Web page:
What is consistent about Rasmussen’s coverage of the health care debate is their incessant desire to frame the debate in ways designed to denigrate both the Congress and President Obama. One of the most insipid examples of this was a survey earlier in the week in which Rasmussen reported that two-thirds of voters believed that they understood the health care reform proposal as well, or better, than President Obama.

      Of course, there is objective evidence to prove that this poll is false. Indeed, in the recent poll conducted for AARP, just thirty-seven percent of Americans could correctly identify what is meant by a “public option”. Nearly one-half of voters either thought it was a total nationalized healthcare program, or admitted that they had no idea.

      They are not limited to right-wing cheerleading on the health care issue. Check out the wording on this question about taxes and government services, offered up this week on the front page of their website:

      Do you agree or disagree with the following statement… it’s always better to cut taxes than to increase government spending because taxpayers, not bureaucrats, are the best judges of how to spend their money?

      Why stop there, Rasmussen? Why not add a parenthetical phrase about how tax cuts regrow hair, whiten teeth, and ensure that your favorite team will win the Super Bowl this year?

      Once you’ve already loaded a question with biased wording (this question, when stripped down, is basically asking people whether they like themselves more, or bureaucrats), you might as well go big or go home.

      Amazingly, with their word construction, people favored tax cuts 62-20. Legitimate pollsters, however, word the question very differently. Earlier in the year, both Pew and CBS asked the question simply, and without bias. The wording between the two varied slightly, but the basic construction was: “What do you think would benefit the economy more at this time: cutting taxes on individuals and businesses, or increasing spending on items like infrastructure and other programs?”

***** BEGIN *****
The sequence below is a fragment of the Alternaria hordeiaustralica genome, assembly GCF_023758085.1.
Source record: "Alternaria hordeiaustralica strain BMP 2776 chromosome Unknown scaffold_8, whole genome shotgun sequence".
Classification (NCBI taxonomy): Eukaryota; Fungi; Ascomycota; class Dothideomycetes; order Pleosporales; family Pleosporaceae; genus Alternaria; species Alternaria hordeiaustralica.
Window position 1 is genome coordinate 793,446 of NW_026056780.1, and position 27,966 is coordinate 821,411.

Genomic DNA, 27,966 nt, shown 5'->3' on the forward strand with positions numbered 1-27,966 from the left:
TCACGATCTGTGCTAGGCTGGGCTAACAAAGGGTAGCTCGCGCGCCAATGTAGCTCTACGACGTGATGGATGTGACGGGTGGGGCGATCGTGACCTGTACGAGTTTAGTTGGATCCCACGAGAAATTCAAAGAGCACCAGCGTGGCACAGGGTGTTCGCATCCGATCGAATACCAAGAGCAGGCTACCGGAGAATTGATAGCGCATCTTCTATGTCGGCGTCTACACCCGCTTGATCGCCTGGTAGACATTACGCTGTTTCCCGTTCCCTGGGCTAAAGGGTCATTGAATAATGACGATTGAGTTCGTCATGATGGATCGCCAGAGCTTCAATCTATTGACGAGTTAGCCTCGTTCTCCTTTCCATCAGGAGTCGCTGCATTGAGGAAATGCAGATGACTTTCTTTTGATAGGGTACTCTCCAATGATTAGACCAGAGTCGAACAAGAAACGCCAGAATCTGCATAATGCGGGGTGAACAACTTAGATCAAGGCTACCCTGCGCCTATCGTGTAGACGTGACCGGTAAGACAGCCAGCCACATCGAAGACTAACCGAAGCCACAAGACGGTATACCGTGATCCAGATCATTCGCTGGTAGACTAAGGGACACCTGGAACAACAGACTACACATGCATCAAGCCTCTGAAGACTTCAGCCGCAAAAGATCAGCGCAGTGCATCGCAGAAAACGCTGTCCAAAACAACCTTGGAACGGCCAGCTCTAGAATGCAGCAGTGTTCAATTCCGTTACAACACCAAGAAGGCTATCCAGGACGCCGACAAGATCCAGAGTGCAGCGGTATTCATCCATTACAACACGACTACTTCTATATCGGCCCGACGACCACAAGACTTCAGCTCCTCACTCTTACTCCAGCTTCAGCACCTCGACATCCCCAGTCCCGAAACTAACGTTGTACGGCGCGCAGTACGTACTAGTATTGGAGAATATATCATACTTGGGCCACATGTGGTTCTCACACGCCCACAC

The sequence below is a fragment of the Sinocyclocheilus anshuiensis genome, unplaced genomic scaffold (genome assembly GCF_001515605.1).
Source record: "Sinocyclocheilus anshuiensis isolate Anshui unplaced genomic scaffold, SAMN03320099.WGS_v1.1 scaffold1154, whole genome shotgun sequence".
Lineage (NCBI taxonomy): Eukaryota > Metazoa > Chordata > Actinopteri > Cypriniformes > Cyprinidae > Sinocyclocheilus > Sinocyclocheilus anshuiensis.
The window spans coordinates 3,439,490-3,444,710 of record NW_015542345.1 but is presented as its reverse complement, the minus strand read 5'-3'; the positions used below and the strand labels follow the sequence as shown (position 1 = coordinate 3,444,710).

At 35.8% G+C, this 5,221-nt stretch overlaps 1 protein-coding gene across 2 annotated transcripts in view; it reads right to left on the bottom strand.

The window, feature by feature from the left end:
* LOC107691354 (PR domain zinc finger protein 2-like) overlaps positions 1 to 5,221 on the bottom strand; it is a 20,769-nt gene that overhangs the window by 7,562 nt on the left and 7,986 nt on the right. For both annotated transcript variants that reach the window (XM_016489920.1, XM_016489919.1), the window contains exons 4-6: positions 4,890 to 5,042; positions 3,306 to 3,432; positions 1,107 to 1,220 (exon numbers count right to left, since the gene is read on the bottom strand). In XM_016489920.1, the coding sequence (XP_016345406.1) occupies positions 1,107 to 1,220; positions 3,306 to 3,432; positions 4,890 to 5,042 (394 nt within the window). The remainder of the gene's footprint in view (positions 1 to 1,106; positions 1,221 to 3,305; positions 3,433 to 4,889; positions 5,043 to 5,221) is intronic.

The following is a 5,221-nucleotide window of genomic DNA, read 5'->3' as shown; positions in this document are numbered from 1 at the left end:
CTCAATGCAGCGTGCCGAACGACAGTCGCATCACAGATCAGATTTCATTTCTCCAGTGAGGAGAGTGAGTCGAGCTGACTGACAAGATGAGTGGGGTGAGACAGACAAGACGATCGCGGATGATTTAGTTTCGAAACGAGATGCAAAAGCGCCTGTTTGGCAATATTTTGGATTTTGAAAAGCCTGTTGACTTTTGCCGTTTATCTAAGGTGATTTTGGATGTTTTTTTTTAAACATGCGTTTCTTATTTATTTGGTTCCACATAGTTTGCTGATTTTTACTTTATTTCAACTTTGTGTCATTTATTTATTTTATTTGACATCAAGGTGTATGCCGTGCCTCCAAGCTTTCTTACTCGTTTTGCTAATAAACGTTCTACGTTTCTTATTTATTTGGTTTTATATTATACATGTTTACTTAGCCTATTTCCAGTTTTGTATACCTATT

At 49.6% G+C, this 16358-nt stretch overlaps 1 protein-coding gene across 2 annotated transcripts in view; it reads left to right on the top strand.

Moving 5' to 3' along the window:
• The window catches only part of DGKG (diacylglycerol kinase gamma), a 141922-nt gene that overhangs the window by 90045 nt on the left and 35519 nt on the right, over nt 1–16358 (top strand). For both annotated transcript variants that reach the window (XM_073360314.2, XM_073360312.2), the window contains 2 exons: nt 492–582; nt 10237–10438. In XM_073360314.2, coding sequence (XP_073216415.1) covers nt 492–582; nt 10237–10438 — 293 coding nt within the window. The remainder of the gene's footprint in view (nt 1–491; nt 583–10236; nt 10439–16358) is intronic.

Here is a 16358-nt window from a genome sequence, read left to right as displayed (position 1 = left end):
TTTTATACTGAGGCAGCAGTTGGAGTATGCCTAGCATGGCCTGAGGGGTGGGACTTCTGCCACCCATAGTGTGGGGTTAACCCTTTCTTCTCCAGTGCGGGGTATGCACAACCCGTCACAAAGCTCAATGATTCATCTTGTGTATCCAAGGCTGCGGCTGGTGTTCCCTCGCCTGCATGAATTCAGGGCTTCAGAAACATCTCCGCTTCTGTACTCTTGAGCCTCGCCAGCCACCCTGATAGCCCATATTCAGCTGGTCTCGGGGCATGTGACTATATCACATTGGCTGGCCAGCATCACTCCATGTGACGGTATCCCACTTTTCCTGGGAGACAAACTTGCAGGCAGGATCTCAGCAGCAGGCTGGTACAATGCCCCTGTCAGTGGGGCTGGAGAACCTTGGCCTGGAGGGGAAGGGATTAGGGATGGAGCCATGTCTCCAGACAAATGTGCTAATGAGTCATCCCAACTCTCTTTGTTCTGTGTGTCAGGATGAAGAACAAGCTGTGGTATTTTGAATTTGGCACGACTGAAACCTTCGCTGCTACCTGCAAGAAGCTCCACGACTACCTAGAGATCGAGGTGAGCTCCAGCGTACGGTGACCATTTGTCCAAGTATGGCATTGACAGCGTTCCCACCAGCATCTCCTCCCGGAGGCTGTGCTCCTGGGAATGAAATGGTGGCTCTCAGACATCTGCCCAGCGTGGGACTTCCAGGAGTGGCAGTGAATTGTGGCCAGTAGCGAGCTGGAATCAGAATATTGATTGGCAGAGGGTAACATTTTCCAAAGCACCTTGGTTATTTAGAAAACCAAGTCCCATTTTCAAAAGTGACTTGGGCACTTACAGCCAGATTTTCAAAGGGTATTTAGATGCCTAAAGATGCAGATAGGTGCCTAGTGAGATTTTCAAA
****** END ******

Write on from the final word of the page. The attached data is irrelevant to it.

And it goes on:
Not surprisingly, without the loaded wording, the question was considerably closer.

      Now you are citing the Daily KOS, the most LEFTISTS BLOG on the internet. If I said one Republcan thing on that site it would be deleted and I would be attacked as a Nazi.

      You really have shown your true colors.

      Please don’t counter an argument by quoting the Far Left, it is unbecoming and really foolish. What next, The Huffington Post?

    14. Dora on April 18th, 2010 11:25 am

      Scared Monkey, why does everyone on here, including you, call people names? In #11, you call me an idiot, but you’ve called me other names. I was raised not to call people names. If my momma heard me call a kid a name on the schoolyard, she’d blister my behind when I got home.

      And I’m not a “plant.” Well, unless you are referring to the fact that I’m named for one. Also, it’s not just “liberal” sites that call into question Rasmussen’s numbers.
      SM: It is foolish to question what has been the most accurate pollster in the business for years and use liberal propaganda to smear Rasmussen’s good name and work.

      Do you not understand that I could care less who one works for? The results are the key. I guess you dismiss the fact that he called that Obama would defeat McCain in his polling and final poll when Republicans were stating McCain had a chance. I knew McCain would lose … Rasmussen called it as he has numerous Senate, House and Presidential elections.

      Have an opinion but back it up with some type of intelligent fact. The idea that you would quote MSNBC and Daily Kos, you lose any and all credibility.

      Those are the facts.

    15. Dora on April 18th, 2010 11:26 am

      Ha! Dora and I are having coffee this morning, and her info was in her browser. FYI, this is Fern.

      We’re having a great time reading the replies this morning.
      SM: Glad you are enjoying yourself.

    16. Dora on April 18th, 2010 11:31 am

      P.S. Dora thinks I’m wasting my time on your site. I disagree.
      SM: I don’t think you are wasting your time. Maybe you can learn some thing that is not spoon fed to you from liberals.